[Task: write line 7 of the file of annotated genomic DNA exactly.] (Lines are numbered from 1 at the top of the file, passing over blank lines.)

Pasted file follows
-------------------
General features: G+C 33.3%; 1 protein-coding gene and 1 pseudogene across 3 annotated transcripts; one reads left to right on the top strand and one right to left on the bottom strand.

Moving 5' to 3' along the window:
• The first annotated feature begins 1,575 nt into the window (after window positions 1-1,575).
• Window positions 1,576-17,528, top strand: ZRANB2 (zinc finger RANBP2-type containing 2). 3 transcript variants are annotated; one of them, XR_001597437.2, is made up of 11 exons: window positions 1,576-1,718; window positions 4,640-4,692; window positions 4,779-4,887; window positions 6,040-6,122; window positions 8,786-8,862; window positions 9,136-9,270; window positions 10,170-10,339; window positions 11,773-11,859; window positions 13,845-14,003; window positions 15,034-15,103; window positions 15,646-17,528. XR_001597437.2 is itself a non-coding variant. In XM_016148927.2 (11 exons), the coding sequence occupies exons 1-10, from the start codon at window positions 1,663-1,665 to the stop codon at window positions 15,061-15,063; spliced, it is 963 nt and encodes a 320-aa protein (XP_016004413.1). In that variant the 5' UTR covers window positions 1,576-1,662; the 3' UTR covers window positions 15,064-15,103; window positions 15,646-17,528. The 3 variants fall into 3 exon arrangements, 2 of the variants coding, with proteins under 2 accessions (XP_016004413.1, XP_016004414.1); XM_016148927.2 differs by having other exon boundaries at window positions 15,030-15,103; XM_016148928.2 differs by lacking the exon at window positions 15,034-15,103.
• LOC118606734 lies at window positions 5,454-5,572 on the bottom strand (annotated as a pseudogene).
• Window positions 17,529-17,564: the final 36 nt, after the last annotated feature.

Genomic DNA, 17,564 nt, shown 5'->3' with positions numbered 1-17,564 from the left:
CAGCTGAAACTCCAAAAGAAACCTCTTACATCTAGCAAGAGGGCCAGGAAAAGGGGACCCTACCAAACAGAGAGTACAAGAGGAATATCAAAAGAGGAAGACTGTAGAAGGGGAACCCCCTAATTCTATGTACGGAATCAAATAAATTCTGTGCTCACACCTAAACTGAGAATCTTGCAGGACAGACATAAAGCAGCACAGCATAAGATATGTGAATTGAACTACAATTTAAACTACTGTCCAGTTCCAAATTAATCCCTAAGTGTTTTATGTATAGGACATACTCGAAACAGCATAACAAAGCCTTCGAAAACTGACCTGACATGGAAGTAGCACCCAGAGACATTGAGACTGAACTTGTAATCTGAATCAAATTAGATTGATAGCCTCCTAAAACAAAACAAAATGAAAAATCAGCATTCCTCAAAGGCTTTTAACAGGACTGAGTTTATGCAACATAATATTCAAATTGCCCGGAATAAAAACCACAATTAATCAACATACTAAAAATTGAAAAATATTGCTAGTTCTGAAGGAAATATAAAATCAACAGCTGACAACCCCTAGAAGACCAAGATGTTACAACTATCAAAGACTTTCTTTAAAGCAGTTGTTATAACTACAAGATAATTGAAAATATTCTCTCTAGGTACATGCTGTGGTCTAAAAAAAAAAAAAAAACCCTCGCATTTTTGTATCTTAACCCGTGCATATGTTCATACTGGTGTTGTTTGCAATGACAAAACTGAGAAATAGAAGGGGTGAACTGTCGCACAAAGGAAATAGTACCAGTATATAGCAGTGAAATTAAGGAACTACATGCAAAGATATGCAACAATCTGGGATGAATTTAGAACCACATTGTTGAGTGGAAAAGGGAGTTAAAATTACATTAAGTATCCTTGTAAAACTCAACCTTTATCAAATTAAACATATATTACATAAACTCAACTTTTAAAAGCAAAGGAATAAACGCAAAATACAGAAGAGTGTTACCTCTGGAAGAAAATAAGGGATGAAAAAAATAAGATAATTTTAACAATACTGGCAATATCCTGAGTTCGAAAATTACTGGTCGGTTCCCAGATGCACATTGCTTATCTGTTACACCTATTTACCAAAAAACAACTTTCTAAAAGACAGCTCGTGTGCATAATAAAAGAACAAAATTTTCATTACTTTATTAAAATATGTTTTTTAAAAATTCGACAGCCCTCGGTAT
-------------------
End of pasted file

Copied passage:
Genomic DNA, 17,564 nt, shown 5'->3' with positions numbered 1-17,564 from the left: